Hon TODD McCLAY : The member needs to be careful not to get ahead of himself. There is still a negotiation under way, and the Government has been clear that we will sign the Trans-Pacific Partnership agreement only if it is for the overall good of New Zealand and the New Zealand economy. What I can confirm is that should we be successful in negotiating a high-quality agreement that is good for New Zealand, it will follow the same parliamentary process as other similar agreements.
Dr Russel Norman : I raise a point of order, Mr Speaker. It is a very simple—
Mr SPEAKER : Order! I can anticipate the point of order. I am going to invite the member to ask that question again.
Dr Russel Norman : Thank you. Will Parliament be able to modify the text of the Trans-Pacific Partnership agreement after the Government has signed the agreement?
Hon TODD McCLAY : The member needs to be careful not to get ahead of himself. There is no agreement under the Trans-Pacific Partnership yet. Should there be an agreement it would have to be in the overall best interests of New Zealand for the Government to sign it, and the process will be the same as every other trade agreement that is put before Parliament.
Mr SPEAKER : I will allow the member an additional supplementary question.
Dr Russel Norman : Will Parliament be able to modify the text of the Trans-Pacific Partnership agreement after the Government signs it?
Hon TODD McCLAY : The process that will be followed for the Trans-Pacific Partnership, should it be successfully negotiated and concluded, will include a national-interest assessment, followed by enacting legislation. That is the normal process that we follow in this House with all agreements, including the New Zealand – Korea free-trade agreement, the New Zealand – China free-trade agreement, and all other agreements that have been negotiated successfully in the interests of New Zealand.
Dr Russel Norman : I raise a point of order, Mr Speaker. It was a very simple question. The Minister is not answering a very simple question.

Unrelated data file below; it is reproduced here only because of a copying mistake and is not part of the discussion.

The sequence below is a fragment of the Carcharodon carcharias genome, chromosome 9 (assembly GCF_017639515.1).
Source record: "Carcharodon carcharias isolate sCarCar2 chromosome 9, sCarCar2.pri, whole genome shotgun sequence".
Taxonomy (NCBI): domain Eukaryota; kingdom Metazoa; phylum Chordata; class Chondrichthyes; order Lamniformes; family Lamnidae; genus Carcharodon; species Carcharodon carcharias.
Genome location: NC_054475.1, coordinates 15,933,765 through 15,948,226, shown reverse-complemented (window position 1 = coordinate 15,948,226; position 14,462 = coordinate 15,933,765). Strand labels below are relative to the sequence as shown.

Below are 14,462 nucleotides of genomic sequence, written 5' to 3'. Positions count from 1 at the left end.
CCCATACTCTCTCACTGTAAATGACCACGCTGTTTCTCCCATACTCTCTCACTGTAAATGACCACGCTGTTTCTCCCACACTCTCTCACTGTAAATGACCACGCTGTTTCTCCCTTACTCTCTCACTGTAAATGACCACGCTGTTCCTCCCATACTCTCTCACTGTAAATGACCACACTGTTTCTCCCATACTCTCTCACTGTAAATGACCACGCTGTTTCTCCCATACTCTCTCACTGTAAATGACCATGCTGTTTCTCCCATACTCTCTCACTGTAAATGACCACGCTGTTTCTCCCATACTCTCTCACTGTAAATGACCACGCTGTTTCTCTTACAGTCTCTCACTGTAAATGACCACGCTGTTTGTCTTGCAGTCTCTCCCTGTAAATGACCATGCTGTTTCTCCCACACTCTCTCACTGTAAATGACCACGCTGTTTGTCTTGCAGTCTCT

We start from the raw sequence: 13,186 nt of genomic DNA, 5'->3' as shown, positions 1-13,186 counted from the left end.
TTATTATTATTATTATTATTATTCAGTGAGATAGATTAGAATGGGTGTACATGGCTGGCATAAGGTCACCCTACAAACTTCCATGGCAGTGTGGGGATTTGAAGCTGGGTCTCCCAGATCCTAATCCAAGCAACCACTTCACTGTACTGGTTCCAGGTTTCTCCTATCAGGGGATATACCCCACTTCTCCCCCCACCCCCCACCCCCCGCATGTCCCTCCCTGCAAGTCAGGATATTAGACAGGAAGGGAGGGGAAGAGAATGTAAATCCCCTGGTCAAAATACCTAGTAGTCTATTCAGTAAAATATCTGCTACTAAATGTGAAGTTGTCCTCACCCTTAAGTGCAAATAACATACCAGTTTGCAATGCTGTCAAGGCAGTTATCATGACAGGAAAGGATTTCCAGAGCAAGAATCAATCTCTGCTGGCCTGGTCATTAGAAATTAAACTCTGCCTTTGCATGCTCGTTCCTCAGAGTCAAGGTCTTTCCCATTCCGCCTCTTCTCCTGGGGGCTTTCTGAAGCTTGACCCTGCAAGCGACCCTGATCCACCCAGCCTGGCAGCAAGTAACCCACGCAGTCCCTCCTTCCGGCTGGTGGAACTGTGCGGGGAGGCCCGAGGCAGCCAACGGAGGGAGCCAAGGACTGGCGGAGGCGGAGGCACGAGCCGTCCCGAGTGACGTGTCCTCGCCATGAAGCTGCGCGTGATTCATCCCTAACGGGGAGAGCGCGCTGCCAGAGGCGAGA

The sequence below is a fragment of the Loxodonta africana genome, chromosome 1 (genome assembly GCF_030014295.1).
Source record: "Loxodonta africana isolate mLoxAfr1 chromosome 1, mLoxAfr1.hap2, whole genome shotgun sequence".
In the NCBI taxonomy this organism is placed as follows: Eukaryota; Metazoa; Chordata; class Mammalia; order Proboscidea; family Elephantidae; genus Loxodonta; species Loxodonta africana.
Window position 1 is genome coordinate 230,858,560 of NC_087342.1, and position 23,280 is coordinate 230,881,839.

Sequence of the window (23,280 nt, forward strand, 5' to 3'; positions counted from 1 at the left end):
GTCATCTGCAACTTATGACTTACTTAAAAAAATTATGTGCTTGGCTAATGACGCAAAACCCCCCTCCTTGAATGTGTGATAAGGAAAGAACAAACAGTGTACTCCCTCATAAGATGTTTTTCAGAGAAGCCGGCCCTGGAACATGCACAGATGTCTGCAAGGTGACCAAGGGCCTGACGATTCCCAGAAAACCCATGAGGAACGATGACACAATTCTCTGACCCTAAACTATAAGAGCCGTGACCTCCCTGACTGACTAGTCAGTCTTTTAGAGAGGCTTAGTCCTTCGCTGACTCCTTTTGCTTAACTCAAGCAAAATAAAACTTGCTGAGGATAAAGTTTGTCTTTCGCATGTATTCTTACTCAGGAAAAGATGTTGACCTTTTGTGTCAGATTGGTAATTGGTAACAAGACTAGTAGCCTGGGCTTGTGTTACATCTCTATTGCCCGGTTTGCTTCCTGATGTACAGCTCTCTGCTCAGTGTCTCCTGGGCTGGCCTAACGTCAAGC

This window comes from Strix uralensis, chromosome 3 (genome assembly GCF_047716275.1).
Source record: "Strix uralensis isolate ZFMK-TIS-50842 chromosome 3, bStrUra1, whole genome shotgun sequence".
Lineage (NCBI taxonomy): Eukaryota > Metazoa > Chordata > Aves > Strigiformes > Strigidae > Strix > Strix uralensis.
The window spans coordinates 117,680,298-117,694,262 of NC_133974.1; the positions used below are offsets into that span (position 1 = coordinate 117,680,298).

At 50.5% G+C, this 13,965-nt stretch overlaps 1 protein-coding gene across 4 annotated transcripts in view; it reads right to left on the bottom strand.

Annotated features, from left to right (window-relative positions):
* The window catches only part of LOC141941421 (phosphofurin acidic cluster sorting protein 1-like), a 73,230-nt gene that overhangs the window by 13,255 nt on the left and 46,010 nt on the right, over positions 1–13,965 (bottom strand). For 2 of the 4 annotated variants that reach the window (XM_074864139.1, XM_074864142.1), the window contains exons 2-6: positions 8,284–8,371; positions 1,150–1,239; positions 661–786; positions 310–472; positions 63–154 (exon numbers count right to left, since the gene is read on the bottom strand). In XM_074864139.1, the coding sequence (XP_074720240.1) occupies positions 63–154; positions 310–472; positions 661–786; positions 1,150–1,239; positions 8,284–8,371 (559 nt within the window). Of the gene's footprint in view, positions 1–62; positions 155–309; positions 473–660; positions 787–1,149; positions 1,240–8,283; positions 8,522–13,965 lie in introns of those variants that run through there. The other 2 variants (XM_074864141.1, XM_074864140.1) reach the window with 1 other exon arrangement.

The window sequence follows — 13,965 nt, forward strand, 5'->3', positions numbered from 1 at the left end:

Mr SPEAKER : Order! It is a very simple question that has now been repeated twice. I see little point in repeating the question a third time, but the member certainly has an additional supplementary question, if he wants to use it.
Dr Russel Norman : Will Parliament be able to modify the text of the Trans-Pacific Partnership agreement after the Government signs it—yes or no?
Hon TODD McCLAY : I refer the member to my previous answer. This agreement, should it be concluded, will follow all other agreements that have come through this House. The agreement will go before the Foreign Affairs, Defence and Trade Committee, which will be able to put a report back to Parliament.
Dr Russel Norman : I raise a point of order, Mr Speaker. I seek your clarification and direction. What can the Opposition do when a Minister simply refuses to answer a question?
Mr SPEAKER : The Minister did not refuse; he gave an answer that did not answer the question—I agree with that. There is nothing I can do. It is the responsibility of the Minister to answer questions in this House. I judge whether the question has been answered. On either occasion, I did not think it had been satisfactorily addressed, so I gave the member additional questions to use. It will be now for the public and this House to judge the quality of the answer that has been given by the Minister.
Dr Russel Norman : I seek leave to table a statement from Dr Shane Reti with regard to the process for ratification of the Trans-Pacific Partnership, dated—